More positive COVID-19 cases at Maple Leaf plant in Manitoba: union
Maple Leaf Foods headquarters, Mississauga, Ont., Nov. 5, 2013. (THE CANADIAN PRESS IMAGES/Stephen C. Host )
WINNIPEG -- The union representing workers at the Maple Leaf Foods plant in Brandon, Man., is calling for a shutdown after it says more workers at the plant have tested positive for COVID-19.
In an email to CTV News on Thursday morning, the United Food and Commercial Workers (UFCW) Local 832 said they were made aware of three more positive cases of COVID-19 among employees late on Wednesday.
Jeff Traeger, the union president, would not say what area of the plant the employees worked, citing privacy reasons, but said they work in auxiliary departments in the facility, and are not involved in food production at the plant.
He added the most recent employees who tested positive last worked at the plant on August 1.
COVID CLUSTER IN BRANDON RELATED TO TRAVEL
On Thursday, Manitoba health officials said there is a cluster of COVID-19 cases currently in Brandon, but would not say if any cases in the cluster are connected to Maple Leaf Foods.
Dr. Brent Roussin, Manitoba's chief public health officer, said altogether there are 28 cases in the Brandon cluster – 18 of which were reported on Wednesday.
"Those aren't community based transmission – that cluster actually started with a travel related case from out east," Roussin said.
He said he did not have any information as to whether any of the cases in the cluster are connected to the cases at Maple Leaf Foods.
"The driving force behind that cluster is not a workplace."
Still, Traeger said he is concerned about the number of positive tests increasing at the plant.
“That’s our biggest concern and our worst fear, is that you’d see a scenario similar to what was seen at the Cargill plant in Alberta, where there was a relatively small number of cases initially reported, which within a week grew to over 950, and resulted in community transmission of over 1,500 people,” he said. “That’s our biggest fear.”
The union is now calling on Maple Leaf to cease production at the plant until August 10 at the earliest, until they have additional results from outstanding tests among union members working at the plant, and the company can do a deep clean of the entire facility.
If more positive tests come back, the union wants the plant to be closed for two weeks.
UNION CALLS FOR EMPLOYEES TO BE PAID AMID SHUTDOWN
Traeger noted a closure would have an economic impact on the employees, with more than 2,000 people working at the plant, and is calling on the company to pay workers in full if the plant is shut down. He is also calling on the Health Minister to inspect the workplace to ensure it is safe for employees.
“The company for the record, is confident - we’re not, but they’re confident that these cases are a result of community transmission and they’ve been contained, so they have made the decision to continue operating the plant,” he said.
Traeger did praise Maple Leaf for the efforts they have made since the pandemic started to help employees. The company has put in Plexiglas separators on production lines and has put in floor markers to help control movement in the plant. The company has also staggered shifts of employees to help promote physical distancing.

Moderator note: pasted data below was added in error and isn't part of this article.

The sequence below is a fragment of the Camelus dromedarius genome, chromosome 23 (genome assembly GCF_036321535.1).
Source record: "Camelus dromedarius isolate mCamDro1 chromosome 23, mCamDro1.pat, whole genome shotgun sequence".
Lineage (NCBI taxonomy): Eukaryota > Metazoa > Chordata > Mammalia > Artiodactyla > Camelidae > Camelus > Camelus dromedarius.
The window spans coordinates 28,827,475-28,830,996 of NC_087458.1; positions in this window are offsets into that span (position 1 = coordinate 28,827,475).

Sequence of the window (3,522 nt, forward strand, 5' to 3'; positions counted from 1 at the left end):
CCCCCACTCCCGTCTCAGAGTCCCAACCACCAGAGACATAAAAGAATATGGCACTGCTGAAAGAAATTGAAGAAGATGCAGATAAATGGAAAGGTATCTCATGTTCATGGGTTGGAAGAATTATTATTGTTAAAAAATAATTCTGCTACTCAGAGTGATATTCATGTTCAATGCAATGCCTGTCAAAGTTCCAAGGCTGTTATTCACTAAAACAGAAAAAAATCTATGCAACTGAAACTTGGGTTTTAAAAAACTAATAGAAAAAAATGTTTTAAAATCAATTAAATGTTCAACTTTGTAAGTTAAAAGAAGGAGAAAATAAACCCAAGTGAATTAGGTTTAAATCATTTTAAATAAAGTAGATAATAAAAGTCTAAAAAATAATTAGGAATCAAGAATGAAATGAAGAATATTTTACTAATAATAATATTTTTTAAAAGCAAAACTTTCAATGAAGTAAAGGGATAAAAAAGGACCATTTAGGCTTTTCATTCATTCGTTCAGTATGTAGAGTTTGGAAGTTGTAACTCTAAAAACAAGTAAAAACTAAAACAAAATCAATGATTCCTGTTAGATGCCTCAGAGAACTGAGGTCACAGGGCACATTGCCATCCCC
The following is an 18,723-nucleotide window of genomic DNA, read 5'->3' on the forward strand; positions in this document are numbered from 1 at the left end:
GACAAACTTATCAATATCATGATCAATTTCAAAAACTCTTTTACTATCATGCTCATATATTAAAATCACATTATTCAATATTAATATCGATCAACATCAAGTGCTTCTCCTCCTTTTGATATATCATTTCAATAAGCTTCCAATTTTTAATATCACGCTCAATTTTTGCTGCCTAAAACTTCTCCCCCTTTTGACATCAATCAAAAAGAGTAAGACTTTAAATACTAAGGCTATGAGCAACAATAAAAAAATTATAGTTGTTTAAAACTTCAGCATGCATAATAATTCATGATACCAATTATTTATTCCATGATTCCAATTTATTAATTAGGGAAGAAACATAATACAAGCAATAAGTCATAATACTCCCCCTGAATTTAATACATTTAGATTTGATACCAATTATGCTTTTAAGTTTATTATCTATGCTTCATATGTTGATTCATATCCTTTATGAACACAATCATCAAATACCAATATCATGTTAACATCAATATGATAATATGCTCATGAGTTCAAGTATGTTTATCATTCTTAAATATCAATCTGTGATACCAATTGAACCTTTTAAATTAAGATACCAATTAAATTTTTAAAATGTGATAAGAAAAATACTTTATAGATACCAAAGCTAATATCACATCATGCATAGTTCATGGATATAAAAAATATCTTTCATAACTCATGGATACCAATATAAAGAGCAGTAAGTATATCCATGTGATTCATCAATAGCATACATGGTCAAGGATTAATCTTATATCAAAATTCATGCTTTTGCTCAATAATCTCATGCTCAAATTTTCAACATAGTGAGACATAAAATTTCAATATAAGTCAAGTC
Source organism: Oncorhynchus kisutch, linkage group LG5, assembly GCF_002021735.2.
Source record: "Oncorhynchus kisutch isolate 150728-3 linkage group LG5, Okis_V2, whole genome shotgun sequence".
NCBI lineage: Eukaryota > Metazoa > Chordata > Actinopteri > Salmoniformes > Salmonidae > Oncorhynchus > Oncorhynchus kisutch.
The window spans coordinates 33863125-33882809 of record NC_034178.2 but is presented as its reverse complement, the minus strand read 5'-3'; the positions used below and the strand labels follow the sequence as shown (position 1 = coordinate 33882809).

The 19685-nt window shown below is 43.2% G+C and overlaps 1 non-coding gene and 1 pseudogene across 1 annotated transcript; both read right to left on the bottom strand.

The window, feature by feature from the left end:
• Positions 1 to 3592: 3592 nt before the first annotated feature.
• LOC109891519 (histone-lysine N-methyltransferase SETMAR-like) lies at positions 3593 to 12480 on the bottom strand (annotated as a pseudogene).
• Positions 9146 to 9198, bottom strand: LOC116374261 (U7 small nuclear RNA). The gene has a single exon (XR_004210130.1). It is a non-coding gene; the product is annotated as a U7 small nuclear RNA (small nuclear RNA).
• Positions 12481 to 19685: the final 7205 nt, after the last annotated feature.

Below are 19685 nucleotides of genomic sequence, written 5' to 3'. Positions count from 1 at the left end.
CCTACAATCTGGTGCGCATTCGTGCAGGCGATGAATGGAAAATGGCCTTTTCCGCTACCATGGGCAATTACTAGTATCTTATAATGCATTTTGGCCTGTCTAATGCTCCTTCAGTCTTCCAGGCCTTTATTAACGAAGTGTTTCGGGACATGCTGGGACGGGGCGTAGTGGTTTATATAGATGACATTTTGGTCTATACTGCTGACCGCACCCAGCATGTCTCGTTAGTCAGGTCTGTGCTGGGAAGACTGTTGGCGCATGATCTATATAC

“The company has been spending a fortune and trying very hard to protect workers,” he said. “The unfortunate thing is that those efforts have now not been successful."
“We say the prudent thing to do is to shut down the plant, send everybody home with pay, and make sure that all of the test results come back so you can understand the scope of what you’re dealing with, and also do a complete deep-cleaning of the facility.”
MAPLE LEAF SAYS PLANT WILL CONTINUE TO OPERATE
In a statement Thursday morning, Maple Leaf confirmed the new positive tests.
“As a precaution, we have asked several other team members to self-quarantine,” the statement reads, adding they have informed other team members, the Canada Food Inspection Agency, and the union about the tests.
The company said after a 'careful and detail review' of the circumstances around the cases, they said it appears the employees contracted COVID-19 in the community.
The company said the plant will still operate.
“We will continue to operate our Brandon plant as long as we believe we can provide an environment that will protect the safety of our people while working,” the company said. “Given our daily health screening, temperature monitoring, social distancing and the personal protective equipment all team members wear while at work, we feel confident that our plant environment is safe.”
Traeger said discussions between the union and Maple Leaf are continuing.
During a media availability Thursday afternoon, Manitoba NDP Leader Wab Kinew and Liberal Leader Dougald Lamont both called for the plant to close.
"The two hotspots across North America have been processing plants and personal care homes – we have to take this incredibly seriously and I would rather err on the side of caution than take any risks," Lamont said.
"This isn't necessarily just about the workers in the plant, as important as those people are,” said Kinew. “If the situation there gets worse, it could potentially pose a threat to the broader community.”
"If there is an outbreak underway there, the province should be taking much more decisive action."